Writing the story of his childhood, Barack Obama narrates an incident in which his father was drinking in a local bar, when a white man abruptly announced that he shouldn’t have to drink “next to a nigger”. The bar fell silent, expecting a fight. Instead, Obama’s father “walked over to the man, smiled, and proceeded to lecture him about the folly of bigotry, the promise of the American dream, and the universal rights of man”. When the speech finished, the white man reached into his pocket and handed over a $100 on the spot; so ashamed of himself he wanted to purchase forgiveness.
Eighteen months ago, Presidential prediction markets had Obama just a 1 in 50 shot of winning the nomination. Now, he is a 4 in 5 chance of being the Democratic nominee. Obama’s meteoric rise can be traced to two themes - hope and bipartisanship. But how has he managed to turn apparent platitudes into rallying cries? And could a little of the Obama magic rub off on Australia’s politicians?
Obama’s ability to use powerful rhetoric to inspire others has drawn comparisons with John F. Kennedy, Martin Luther King, and Abraham Lincoln. Few doubt that he is one of the best speakers of his generation. Yet the critics argue that stirring oratory matters less than solid public policy. So long as you get the ideas right, who cares whether you can make a crowd laugh and cry?
The problem with this critique is that it misses the point that successful politics is about building and maintaining coalitions. This is particularly true of the United States president, but also to a lesser extent of the Australian prime minister, who generally must win over a hostile Senate in order to pass legislation.
Creating broad-based coalitions is difficult if you regard your political opponents as knaves and ideologues. What is striking about Obama is that he goes out of his way to see the reasonableness in the other side’s positions. “Spend time actually talking to Americans”, he writes in his most recent book, “and you discover that most evangelicals are more tolerant than the media would have us believe, most secularists more spiritual. Most rich people want the poor to succeed, and most of the poor are both more self-critical and hold higher aspiration than the popular culture allows.”
Recognising that your political opponents are actually striving towards a better world sounds simple; but it is surprising how rarely it is done in Australia. Most federal politicians, and most federal political staffers, have no friendships with anyone from another party. This lack of social contact makes it easy for them to caricature and stereotype their opponents; and stymies the attempt to build lasting political coalitions for change.
What many political players miss is that it is possible to respect and understand your opponents’ perspectives without compromising your own beliefs. Obama has one of the most left-wing voting records in the Senate, but that hasn’t stopped him from criticising the left-wing Daily Kos blog for its ad hominem style. In Australia, one wishes that more politicians walked into Question Time aiming to “disagree without being disagreeable”.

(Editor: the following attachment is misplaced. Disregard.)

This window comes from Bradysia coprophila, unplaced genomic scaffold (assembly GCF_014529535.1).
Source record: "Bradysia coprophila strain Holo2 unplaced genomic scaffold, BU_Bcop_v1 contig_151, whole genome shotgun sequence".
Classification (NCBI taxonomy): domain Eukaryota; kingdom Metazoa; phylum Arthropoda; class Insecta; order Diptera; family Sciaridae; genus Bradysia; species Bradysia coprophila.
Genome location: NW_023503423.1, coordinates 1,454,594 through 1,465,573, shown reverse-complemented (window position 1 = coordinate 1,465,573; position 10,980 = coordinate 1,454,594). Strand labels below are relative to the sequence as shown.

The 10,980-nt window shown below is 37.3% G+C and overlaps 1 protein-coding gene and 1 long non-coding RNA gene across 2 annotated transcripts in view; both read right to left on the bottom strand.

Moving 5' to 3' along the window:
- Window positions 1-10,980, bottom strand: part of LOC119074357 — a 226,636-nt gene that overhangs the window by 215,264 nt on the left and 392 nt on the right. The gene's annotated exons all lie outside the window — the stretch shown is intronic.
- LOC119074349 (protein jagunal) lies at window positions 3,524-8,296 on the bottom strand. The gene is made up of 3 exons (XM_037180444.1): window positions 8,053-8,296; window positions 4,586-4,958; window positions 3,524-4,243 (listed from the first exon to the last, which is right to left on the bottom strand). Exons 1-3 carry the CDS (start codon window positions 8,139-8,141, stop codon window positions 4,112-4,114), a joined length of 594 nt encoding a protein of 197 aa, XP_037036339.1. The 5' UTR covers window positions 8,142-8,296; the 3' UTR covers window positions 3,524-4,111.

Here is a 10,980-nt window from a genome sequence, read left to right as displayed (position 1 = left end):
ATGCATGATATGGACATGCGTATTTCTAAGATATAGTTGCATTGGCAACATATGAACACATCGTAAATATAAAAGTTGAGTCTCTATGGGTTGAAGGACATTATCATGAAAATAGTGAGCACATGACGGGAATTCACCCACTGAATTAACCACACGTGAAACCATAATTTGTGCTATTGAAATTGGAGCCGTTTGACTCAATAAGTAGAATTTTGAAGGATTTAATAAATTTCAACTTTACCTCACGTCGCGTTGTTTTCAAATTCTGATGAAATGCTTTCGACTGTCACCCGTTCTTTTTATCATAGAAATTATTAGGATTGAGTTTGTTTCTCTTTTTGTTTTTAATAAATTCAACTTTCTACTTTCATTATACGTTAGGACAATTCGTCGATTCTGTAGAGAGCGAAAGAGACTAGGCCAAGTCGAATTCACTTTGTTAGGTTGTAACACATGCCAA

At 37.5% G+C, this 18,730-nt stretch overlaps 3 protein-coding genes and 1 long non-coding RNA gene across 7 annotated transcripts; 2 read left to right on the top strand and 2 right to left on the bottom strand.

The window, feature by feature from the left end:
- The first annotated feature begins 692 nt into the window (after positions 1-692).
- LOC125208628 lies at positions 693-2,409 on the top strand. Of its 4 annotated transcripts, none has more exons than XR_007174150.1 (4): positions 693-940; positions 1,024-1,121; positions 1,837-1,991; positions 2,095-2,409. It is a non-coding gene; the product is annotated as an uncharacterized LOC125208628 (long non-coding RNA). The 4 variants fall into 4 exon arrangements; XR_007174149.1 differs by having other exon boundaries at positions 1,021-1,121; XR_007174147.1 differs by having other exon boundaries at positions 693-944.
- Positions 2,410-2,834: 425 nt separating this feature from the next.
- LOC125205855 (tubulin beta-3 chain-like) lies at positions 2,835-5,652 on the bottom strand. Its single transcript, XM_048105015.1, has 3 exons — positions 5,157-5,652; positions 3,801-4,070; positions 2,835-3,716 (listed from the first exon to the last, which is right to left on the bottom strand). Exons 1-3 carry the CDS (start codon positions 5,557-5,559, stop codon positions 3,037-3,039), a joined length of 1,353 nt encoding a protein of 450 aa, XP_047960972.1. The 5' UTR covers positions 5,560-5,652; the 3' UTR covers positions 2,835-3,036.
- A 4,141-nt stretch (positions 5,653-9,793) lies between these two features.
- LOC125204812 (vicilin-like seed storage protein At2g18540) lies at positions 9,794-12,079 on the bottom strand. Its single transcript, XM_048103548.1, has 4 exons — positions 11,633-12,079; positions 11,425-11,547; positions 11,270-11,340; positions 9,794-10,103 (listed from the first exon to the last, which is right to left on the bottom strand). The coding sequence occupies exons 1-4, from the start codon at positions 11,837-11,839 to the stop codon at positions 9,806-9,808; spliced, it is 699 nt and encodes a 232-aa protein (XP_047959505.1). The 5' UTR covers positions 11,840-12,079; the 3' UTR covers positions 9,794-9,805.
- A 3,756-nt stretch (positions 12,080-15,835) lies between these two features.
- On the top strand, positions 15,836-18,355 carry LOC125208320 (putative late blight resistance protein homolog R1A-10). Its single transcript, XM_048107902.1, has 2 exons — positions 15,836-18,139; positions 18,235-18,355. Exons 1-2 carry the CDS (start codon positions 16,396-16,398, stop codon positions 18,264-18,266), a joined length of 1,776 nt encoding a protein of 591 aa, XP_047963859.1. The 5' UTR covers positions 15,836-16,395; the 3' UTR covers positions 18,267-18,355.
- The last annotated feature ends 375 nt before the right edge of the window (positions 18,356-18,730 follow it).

While the Rudd Government has quickly demonstrated its commitment to rigorous public policy, it would be good to see it governing in both poetry and prose. The bipartisan “war cabinet” to address Indigenous disadvantage is a useful start, but more could be done that unites the values of both left and right.
Cutting back on middle-class welfare, improving the performance of schools in disadvantaged areas, improving the incentives for low-skill workers to join the labour market, and carrying out a raft of randomised trials are all initiatives that should be able to transcend the political divide. Yet without bipartisan support, it is easy to see how vested interests will torpedo them one by one.
How positive should we be about the politics of hope and bipartisanship in Australia? To answer this question, I searched the parliamentary database for speeches by Bob Hawke, Paul Keating, John Howard and Kevin Rudd, looking to see how often each used “hope” and “bipartisan”. To account for the number of speeches they had given, I then normalised this using other common parliamentary words: “speaker” and “member”. A rough proxy, to be sure, but one that might nonetheless give insights into the rhetorical priorities of Australia’s last four Prime Ministers.
According to this simple metric, Bob Hawke is the prime minister who has spoken most about hope, while Kevin Rudd is the prime minister who has spoken most about bipartisanship (Paul Keating scores lowest on both measures). Perhaps Rudd’s speechwriting team should take a leaf from Hawke’s book. And maybe they can learn from Obama’s style, and find fresh ways to tap into the fundamental optimism of the Australian people.
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